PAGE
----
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U.S. venture capitalists are returning back to rational dealmaking, according to what analysts say about new investment data from Q1 of this year.

The latest PitchBook-NVCA Venture Monitor report published on Wednesday shows just 1,797 startups receiving venture funding during Q1 of this year — the lowest number of companies since 2011.

But PitchBook CEO John Gabbert said this signifies a return to normal investing activity, versus an overall slowdown. He said the industry is “finally coming back down to earth.”

“It’s easy to look at the numbers and assume the industry is starting to lose its footing, but we don’t think that’s the case,” Gabbert said in a statement. “We see this as investors and entrepreneurs returning to a more disciplined approach to investing. Both parties are having to exercise more caution in the market and conduct the necessary due diligence to pencil out fair deals on both sides.”

Venture firms deployed $16.5 billion to startups in Q1, which is slightly up from the previous quarter but down from $18.7 billion in Q1 2016. They also raised $7.9 billion across 58 funds, which is down 24 percent year-over-year but still gives firms ample cash to invest in the coming months ahead.

“After seeing large pools of capital raised in recent quarters, venture investors will continue to have dry powder to deploy to the entrepreneurial ecosystem, albeit with a more disciplined approach,” NVCA CEO Bobby Franklin said in a statement. “Combined with a positive outlook for a strengthening IPO environment for venture-backed companies, there is much to be optimistic about in 2017.”

The report also noted how Trump Administration policies, like those related to visa processes, have “already caused ripple effects on the entrepreneurial ecosystem.”

“Recent developments from the Trump Administration and uncertainty stemming from future unknowns remain an X-factor in both the short-and medium-term for venture investors,” the report reads. “However, venture capital is about the long game, and investors and startups remain focused on building the next generation of innovative companies to lead the American economy.”

Here’s more analysis from the report, which you can read here:

“Though it is difficult to assess how the year will shake out after just the first three months, based on the trend line, the industry is likely reverting to 2012-2013 levels of investment after peaking during the past few years. This is not representative of a fundamental decline of venture investment into innovative startups, but rather a return to a more disciplined approach with a much more critical eye on investment opportunities. With venture-backed companies staying private longer and first-time financings continuing to decrease, venture investors are focusing more of their efforts on supporting existing portfolio companies.”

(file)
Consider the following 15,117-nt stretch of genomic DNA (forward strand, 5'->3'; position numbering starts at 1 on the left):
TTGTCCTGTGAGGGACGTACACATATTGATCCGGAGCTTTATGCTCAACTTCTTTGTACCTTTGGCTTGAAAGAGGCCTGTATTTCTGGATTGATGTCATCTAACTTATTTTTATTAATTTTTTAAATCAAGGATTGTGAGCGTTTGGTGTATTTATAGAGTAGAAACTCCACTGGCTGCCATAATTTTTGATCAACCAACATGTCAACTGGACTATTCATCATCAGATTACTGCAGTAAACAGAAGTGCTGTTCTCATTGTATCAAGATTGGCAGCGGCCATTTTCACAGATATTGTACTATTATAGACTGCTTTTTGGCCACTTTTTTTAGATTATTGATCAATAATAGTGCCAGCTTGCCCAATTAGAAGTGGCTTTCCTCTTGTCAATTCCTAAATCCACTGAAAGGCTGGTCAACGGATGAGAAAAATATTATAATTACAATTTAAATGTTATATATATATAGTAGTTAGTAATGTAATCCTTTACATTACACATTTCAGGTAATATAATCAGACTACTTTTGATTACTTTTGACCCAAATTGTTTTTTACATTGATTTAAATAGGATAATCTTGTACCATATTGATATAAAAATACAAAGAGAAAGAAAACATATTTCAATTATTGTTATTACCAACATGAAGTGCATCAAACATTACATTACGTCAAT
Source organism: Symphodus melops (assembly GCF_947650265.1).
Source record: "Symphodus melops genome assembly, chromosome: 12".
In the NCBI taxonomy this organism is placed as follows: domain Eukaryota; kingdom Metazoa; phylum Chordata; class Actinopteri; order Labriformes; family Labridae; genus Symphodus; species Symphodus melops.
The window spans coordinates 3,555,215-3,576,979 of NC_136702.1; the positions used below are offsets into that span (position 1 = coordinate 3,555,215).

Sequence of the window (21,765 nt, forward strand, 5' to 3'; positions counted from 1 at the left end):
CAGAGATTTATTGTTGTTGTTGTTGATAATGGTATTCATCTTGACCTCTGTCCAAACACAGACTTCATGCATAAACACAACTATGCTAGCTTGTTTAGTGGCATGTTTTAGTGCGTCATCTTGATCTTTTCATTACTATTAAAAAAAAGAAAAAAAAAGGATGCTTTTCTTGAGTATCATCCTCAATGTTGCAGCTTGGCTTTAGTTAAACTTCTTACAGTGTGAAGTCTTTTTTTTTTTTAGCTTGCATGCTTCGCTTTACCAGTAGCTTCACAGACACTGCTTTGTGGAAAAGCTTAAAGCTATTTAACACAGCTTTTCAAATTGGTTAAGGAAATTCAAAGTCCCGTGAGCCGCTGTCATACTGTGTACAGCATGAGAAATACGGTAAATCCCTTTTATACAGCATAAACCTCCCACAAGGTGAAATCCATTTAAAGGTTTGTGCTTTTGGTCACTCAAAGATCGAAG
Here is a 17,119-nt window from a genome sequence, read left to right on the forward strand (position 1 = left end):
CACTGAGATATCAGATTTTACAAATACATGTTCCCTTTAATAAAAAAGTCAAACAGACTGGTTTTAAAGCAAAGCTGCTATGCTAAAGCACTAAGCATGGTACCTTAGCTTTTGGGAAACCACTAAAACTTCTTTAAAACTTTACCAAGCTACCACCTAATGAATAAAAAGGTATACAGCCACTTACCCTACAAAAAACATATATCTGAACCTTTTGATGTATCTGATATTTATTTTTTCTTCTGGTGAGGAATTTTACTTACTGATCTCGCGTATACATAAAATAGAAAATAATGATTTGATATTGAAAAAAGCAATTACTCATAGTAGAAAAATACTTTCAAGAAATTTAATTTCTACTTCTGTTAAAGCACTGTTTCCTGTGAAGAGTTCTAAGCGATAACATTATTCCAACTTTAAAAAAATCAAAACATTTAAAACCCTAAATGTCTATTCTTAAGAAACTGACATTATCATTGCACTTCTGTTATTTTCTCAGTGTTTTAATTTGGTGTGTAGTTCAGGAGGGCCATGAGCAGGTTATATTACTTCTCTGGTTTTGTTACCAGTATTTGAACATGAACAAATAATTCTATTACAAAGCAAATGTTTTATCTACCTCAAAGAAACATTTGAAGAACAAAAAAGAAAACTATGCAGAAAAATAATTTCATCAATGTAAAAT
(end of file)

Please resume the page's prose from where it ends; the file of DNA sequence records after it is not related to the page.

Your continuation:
Seattle VC activity

The Bay Area (San Francisco-Oakland-Fremont, and San Jose-Sunnyvale-Santa Clara) led the way regionally with investors pouring in $6.7 billion across 386 total deals.

The Seattle-area ranked sixth overall with 68 deals and $300 million deployed during Q1; the $300 million is up 33 percent from last year, but down from $544 million in Q4 2016. Seattle companies had the highest median post-valuation ($55 million) of the top regions.

Here are the top deals from the Seattle area during Q1:

Here’s a look at VC deal flow activity in the Seattle area over the past several years:

‘Soma’ Somasegar, a managing director at Madrona Venture Group, told GeekWire that he’s bullish about the Seattle startup scene given what he’s hearing from entrepreneurs and folks from the Valley.

“All indications are that Seattle is becoming an even more vibrant place for startups,” he said.

Somasegar added that out-of-town venture capital firms are continuing to show interest in the Seattle region.

“We see an increased amount of focus and enthusiasm from them,” he said. “They want to understand the market and then hopefully participate.”

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